The Most Pointless Part of 2013 NBA All-Star Houston: The "Rising Stars" Practice (PRACTICE?!)
It would've been better if the coaches made the players perform drills like the spider, the Cousy or the box-out circle. Hell, even watching these anointed "stars" running suicides would've been riveting compared to the whatever on display at the George R. Brown Convention Center on Friday morning.
Steve Jansen "OH MY GOD, BASKETBALL PLAYERS!!! Wait, who are these guys again?"
These things didn't happen during the Rising Stars practices, which can be summed up by some things overheard from media members during the interview portion of the "event."
"He's an All-Star, don't you know?"
"Can you tell me what his name is?"
"I was hoping they would have their names on their jerseys. I don't even know who these guys are."
That last one was uttered by a reporter from a local publication. Here's a hint: It starts with "Houston" and doesn't end in "Press."
Since 1994, the Rising Stars Challenge (formerly known as the Rookie Challenge), featuring first- and second-year players, has been played the Friday before Sunday's NBA All-Star game. Friday's "practice" consisted of dudes going 15 percent and playing grab-ass at the top of the three-point arc for 45 minutes.
Starting in 2012, the two teams have featured players drafted by Shaquille O'Neal (Team Shaq) and Charles Barkley (Team Chuck). But Shaq and Chuck don't actually coach the teams.
They also didn't show up to the media availability portion of the session.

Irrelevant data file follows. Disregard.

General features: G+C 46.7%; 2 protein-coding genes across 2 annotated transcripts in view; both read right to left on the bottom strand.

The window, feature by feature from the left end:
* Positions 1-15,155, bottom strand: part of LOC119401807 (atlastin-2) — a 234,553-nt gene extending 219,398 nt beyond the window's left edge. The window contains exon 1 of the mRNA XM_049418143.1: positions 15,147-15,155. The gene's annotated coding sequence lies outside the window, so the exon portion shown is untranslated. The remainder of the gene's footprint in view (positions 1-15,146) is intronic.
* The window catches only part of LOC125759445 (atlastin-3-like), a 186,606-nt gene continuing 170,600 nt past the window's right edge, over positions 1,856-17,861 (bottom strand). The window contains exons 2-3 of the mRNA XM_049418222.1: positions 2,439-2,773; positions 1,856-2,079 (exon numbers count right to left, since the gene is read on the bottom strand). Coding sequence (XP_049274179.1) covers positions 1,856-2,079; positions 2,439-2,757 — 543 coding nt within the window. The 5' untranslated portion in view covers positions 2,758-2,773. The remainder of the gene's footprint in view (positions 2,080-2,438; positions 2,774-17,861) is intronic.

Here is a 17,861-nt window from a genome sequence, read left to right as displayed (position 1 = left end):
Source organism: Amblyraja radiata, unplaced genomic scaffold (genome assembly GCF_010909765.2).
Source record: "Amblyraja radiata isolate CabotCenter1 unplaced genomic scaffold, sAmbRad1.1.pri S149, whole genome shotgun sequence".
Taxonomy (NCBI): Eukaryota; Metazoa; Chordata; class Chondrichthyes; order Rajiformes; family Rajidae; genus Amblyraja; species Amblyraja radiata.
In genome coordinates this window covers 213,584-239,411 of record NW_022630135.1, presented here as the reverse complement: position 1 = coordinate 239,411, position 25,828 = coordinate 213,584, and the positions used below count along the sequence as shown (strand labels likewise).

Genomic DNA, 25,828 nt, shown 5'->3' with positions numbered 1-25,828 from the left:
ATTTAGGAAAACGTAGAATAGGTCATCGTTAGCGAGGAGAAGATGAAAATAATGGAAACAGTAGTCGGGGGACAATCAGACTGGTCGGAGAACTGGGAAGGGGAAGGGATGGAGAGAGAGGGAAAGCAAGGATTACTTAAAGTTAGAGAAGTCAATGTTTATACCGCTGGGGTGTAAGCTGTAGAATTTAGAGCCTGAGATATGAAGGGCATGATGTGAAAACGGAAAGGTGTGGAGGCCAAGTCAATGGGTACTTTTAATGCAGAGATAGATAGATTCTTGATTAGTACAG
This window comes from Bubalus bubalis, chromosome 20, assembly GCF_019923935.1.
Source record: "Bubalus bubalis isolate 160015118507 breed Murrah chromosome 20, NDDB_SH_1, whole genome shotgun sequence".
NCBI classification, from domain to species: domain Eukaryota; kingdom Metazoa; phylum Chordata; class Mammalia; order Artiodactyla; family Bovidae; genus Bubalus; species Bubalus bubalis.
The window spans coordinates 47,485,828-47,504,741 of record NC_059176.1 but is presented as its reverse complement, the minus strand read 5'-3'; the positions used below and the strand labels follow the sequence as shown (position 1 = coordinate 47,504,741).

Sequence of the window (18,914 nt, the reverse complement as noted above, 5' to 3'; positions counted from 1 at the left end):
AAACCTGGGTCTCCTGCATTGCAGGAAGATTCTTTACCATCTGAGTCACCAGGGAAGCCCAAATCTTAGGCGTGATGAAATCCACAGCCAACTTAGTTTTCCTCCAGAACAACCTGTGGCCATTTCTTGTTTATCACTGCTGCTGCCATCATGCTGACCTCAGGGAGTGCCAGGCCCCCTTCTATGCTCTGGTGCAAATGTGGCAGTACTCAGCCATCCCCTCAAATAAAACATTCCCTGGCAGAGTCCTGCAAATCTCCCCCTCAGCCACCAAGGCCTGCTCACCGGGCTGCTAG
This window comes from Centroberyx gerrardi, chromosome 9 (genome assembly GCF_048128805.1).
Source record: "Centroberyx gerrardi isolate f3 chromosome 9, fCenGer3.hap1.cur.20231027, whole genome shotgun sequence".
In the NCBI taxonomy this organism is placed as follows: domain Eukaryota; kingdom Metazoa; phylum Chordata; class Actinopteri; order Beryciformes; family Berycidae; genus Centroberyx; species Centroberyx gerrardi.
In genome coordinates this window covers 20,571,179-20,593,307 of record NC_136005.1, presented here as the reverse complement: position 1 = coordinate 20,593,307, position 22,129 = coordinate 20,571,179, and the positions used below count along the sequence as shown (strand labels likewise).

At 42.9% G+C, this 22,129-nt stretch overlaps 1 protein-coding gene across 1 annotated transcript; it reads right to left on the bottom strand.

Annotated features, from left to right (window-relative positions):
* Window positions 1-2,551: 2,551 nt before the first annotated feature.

One by one, players from both teams took seats at a long stage. The press corps, consisting of 99 percent dudes, swept in, jockeying for position to ask Mr. Anonymous NBAer questions. More likely than not, they forgot the most important inquiries: "Who the hell are you and how come my life sucks so bad that I have to be here doing this?"
"It looks like somebody stepped on an anthill and the ants all dispersed to one location," said one of our colleagues as Hair Balls kicked back and laughed at the fact that a few reporters, apparently trying to fit in with the environment, wore slacks with brightly colored Nike sneakers that only junior-high and high-school kids typically wear.
Either way, we actually feel bad for these folks. It would suck to have an insane editor on our ass about speaking with a player that will probably average 1.9 points per game in his four-year career.
Every multiple-day event needs an undercard. We'll forgive the NBA, but not the old guy journalists sporting fluorescent accented basketball shoes.
The Rising Stars Challenge is scheduled to take place at 8 p.m. Friday at the Toyota Center, 1510 Polk Street.